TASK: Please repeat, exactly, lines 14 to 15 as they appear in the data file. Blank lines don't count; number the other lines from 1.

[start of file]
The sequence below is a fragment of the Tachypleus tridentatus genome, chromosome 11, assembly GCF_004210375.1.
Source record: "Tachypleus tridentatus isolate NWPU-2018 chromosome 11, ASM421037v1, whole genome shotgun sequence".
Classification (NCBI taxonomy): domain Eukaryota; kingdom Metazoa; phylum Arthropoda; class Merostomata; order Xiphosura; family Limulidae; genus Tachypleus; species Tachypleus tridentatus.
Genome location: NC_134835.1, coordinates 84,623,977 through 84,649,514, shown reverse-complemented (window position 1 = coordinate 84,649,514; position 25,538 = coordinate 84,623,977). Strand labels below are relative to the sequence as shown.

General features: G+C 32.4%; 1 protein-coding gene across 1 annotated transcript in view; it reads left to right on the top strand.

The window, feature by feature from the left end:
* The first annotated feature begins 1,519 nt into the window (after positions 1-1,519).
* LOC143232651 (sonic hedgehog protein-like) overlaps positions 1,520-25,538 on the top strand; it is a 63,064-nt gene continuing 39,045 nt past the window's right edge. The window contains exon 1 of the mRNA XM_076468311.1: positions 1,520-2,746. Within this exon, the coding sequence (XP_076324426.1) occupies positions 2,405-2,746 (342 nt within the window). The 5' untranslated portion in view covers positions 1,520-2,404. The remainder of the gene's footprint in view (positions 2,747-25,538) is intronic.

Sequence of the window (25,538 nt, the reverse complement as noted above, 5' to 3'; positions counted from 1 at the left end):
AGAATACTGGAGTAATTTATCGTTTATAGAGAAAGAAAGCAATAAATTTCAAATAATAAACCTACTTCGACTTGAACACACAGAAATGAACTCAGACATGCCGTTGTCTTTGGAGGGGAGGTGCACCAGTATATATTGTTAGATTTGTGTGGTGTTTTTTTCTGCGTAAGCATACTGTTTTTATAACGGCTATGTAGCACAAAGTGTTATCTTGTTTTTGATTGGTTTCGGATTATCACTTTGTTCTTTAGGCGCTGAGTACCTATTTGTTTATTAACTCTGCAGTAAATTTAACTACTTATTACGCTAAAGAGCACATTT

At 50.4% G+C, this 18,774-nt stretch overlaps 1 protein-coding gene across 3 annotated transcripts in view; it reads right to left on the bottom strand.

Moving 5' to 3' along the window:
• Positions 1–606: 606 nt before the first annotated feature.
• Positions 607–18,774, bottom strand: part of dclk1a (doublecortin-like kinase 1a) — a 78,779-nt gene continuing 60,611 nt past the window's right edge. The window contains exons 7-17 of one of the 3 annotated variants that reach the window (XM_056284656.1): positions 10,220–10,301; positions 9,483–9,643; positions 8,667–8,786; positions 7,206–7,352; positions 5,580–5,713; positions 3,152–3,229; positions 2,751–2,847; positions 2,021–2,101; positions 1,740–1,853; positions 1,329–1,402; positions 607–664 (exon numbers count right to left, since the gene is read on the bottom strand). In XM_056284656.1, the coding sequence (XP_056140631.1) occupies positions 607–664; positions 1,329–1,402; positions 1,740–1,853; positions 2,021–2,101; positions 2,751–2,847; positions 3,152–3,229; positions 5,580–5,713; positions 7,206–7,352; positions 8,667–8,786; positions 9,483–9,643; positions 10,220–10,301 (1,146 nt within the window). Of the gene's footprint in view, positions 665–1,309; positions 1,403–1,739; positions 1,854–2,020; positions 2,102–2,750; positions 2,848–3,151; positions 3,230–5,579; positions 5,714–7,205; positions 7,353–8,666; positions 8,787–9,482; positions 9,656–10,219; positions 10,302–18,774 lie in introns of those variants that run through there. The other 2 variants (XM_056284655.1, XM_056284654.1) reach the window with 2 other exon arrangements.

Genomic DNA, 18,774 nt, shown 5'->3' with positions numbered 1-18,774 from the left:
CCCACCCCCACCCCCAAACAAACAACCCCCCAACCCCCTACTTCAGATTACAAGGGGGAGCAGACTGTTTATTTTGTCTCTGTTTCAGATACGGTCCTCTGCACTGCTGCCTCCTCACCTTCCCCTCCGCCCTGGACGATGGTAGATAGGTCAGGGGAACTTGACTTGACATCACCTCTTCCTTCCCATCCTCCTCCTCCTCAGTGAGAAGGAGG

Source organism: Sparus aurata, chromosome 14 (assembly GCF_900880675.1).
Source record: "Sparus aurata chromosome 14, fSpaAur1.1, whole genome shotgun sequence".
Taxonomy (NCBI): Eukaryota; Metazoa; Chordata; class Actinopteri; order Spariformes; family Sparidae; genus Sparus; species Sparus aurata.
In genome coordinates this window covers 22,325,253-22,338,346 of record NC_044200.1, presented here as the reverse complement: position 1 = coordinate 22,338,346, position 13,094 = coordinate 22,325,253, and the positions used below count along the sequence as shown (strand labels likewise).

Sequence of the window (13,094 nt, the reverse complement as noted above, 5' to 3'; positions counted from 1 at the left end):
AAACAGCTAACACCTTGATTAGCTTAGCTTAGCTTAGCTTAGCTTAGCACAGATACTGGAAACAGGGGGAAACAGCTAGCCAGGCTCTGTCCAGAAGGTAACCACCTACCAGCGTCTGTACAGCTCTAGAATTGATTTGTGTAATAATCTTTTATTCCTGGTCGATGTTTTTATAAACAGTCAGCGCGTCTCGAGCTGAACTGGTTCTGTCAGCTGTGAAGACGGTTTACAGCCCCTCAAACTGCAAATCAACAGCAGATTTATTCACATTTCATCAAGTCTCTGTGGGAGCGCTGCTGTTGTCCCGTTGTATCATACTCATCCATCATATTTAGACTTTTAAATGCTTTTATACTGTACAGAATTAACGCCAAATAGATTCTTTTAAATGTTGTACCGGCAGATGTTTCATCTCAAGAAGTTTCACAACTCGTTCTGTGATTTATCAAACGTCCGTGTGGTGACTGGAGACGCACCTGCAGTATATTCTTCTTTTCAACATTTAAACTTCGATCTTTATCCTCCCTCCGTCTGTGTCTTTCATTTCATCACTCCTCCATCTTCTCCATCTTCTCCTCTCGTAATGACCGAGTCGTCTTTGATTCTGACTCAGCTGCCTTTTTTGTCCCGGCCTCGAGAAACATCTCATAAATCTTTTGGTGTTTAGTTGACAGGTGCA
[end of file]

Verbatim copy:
• Positions 607–18,774, bottom strand: part of dclk1a (doublecortin-like kinase 1a) — a 78,779-nt gene continuing 60,611 nt past the window's right edge. The window contains exons 7-17 of one of the 3 annotated variants that reach the window (XM_056284656.1): positions 10,220–10,301; positions 9,483–9,643; positions 8,667–8,786; positions 7,206–7,352; positions 5,580–5,713; positions 3,152–3,229; positions 2,751–2,847; positions 2,021–2,101; positions 1,740–1,853; positions 1,329–1,402; positions 607–664 (exon numbers count right to left, since the gene is read on the bottom strand). In XM_056284656.1, the coding sequence (XP_056140631.1) occupies positions 607–664; positions 1,329–1,402; positions 1,740–1,853; positions 2,021–2,101; positions 2,751–2,847; positions 3,152–3,229; positions 5,580–5,713; positions 7,206–7,352; positions 8,667–8,786; positions 9,483–9,643; positions 10,220–10,301 (1,146 nt within the window). Of the gene's footprint in view, positions 665–1,309; positions 1,403–1,739; positions 1,854–2,020; positions 2,102–2,750; positions 2,848–3,151; positions 3,230–5,579; positions 5,714–7,205; positions 7,353–8,666; positions 8,787–9,482; positions 9,656–10,219; positions 10,302–18,774 lie in introns of those variants that run through there. The other 2 variants (XM_056284655.1, XM_056284654.1) reach the window with 2 other exon arrangements.

Genomic DNA, 18,774 nt, shown 5'->3' with positions numbered 1-18,774 from the left: